You’re almost guaranteed to get lost in the souks at some point, so we recommend downloading the Marrakech-Riad app to help you find your way back. Even if you're not into shopping, they are still a spectacle for any visitor. The Medina district in particular boasts a labyrinth of souks where you can haggle for local produce. When you find something you want, be sure to compare prices at a few different market stalls. Once you’ve decided to buy, start with offering half the quoted price.
If it starts to get overwhelming, you can take a break at a café, like the Café du Grand Balcon. The mix of European, Middle Eastern, and African cultures that shaped it will make the experience even more interesting – especially when it comes to the food!
The Marrakech Menara International Airport caters to both domestic and international flights, so wherever you’re going next you can stop at the two Pearl Lounges to catch your breath and enjoy a drink. We hope you like your new carpet.
Saint Petersburg, Russia
Visiting the largest country (in landmass) in the world should be on any bucket list, and where best to start than its cultural center? Saint Petersburg, the second largest city after Moscow, is often considered Russia’s most classical city, and the expansive metro system will easily give you access to the 221 museums this city features – just make sure you’ve got the time! You can also visit the Mariinsky Theatre for opera and ballet, and the State Russian Museum for art – from Orthodox icon paintings to Kandinsky works, it’s a treat for art lovers everywhere.
We know that you might have had visions of knocking back vodka in an impressive fur-lined hat, knee-deep in snow, but there just may be more to Russia. After all, this port city on the Baltic Sea riddled with canals and lined with impressive townhouses may remind one of… Venice!
Once you’ve explored all (or most) of the city’s rich history, we recommend heading to Gastrobar, a contemporary Russian restaurant heavily influenced by a neighbouring Danish design school, paying tribute to the geographical proximity between St Petersburg and the Nordic states. The restaurant sits on the ground floor of a 20th century mansion but is modelled on functional, minimal principles – resulting into a perfect balance between St Petersburg's roots and the clean lines of Scandinavian design. Serving flavourful Scandinavian inspired, paired with delicious cocktails and an impressive wine list, this may be just what you’re looking for, whatever it is that you’re looking for: a bar, a restaurant or a casual meeting place.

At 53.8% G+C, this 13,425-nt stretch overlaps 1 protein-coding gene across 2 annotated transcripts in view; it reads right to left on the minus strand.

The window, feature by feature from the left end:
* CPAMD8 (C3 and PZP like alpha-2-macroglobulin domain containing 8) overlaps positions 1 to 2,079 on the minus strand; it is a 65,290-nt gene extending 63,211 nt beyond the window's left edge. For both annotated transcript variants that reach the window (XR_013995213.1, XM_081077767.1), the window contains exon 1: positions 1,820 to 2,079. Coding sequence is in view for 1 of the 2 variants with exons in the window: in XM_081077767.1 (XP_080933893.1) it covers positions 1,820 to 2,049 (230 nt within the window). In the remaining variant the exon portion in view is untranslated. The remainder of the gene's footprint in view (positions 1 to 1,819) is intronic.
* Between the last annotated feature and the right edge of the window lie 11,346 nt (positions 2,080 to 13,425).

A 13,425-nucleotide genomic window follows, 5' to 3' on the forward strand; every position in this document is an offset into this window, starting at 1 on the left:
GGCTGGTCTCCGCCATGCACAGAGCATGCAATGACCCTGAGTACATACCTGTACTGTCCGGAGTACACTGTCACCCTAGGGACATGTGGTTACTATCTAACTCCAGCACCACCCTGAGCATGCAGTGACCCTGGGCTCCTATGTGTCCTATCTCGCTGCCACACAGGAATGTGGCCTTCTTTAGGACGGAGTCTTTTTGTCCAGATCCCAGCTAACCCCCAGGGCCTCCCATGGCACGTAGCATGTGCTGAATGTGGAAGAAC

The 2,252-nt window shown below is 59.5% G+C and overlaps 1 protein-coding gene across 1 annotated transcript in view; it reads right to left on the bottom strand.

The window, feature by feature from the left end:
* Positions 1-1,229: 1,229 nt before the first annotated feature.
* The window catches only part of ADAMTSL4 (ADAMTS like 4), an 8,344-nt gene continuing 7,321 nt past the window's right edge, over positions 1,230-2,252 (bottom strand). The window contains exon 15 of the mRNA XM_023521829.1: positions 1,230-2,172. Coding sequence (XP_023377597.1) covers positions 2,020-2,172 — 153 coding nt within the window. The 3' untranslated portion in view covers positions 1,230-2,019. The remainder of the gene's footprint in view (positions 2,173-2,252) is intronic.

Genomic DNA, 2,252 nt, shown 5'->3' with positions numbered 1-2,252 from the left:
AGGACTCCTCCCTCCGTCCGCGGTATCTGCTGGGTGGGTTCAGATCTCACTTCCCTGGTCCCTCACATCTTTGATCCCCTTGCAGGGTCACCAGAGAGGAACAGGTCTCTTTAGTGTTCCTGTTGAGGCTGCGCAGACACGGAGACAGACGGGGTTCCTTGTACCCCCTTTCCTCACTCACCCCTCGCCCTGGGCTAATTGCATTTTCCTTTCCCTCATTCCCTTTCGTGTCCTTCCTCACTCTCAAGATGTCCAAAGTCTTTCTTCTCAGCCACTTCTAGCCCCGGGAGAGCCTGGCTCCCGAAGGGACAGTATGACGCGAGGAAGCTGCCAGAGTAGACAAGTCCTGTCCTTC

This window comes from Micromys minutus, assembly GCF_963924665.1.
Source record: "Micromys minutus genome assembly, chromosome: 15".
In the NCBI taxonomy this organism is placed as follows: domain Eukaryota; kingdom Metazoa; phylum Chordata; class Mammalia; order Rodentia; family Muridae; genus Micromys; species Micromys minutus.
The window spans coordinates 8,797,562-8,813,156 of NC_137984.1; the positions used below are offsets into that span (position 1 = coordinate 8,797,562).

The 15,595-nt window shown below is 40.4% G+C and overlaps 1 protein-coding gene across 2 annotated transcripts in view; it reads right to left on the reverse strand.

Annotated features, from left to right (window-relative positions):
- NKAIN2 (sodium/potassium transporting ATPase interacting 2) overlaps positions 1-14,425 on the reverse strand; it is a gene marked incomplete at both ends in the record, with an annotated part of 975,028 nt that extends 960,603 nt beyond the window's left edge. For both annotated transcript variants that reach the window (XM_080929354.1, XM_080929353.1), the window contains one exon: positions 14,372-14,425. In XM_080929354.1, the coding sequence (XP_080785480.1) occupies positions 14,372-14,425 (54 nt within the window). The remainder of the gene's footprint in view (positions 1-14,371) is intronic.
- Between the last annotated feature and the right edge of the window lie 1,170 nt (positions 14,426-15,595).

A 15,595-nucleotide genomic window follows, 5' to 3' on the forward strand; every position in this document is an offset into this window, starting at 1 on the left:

Tel Aviv, Israel
Tel Aviv, the second largest city in Israel after Jerusalem, was founded around the ancient port city of Jaffa on the Mediterranean coast. While famous for its lively, 24-hour nightlife and beaches, Tel Aviv has developed into a major economic and cultural centre in the recent years due to its advantageous location, and is now the largest metropolitan area in the country.
Tel Aviv’s character is frequently contrasted to that of Jerusalem – the locals even say that “while Jerusalem prays, Tel Aviv plays.” The city is described as thriving, vibrant, modern, dynamic, and multicultural, a place to spend your days at the beach and your evenings at its many hot spots where it's lasers, beats and dancing ‘til dawn. If you’re a first-timer, we recommend starting with the city's main artery bars.
Tel Aviv's nightlife scene may be one of the best in the world, but the city’s importance as the engine of the Israeli economy, and its rich cultural and entertainment amenities are not to be overlooked. If you’re into soaking up culture and history more than sunlight, there are numerous museums, including the Eretz Israel Museum covering archaeology, folklore and crafts, and the Tel Aviv Museum of Art. Beit Hatfutsot features multimedia exhibits illustrating the rich history of Jewish communities worldwide.
The Dan Lounges and the Schmoozy Bar at Tel Aviv Ben Gurion International Airport will see you out of Tel Aviv in style – we’re hoping to Jerusalem, which is only 40 miles (60 km) away!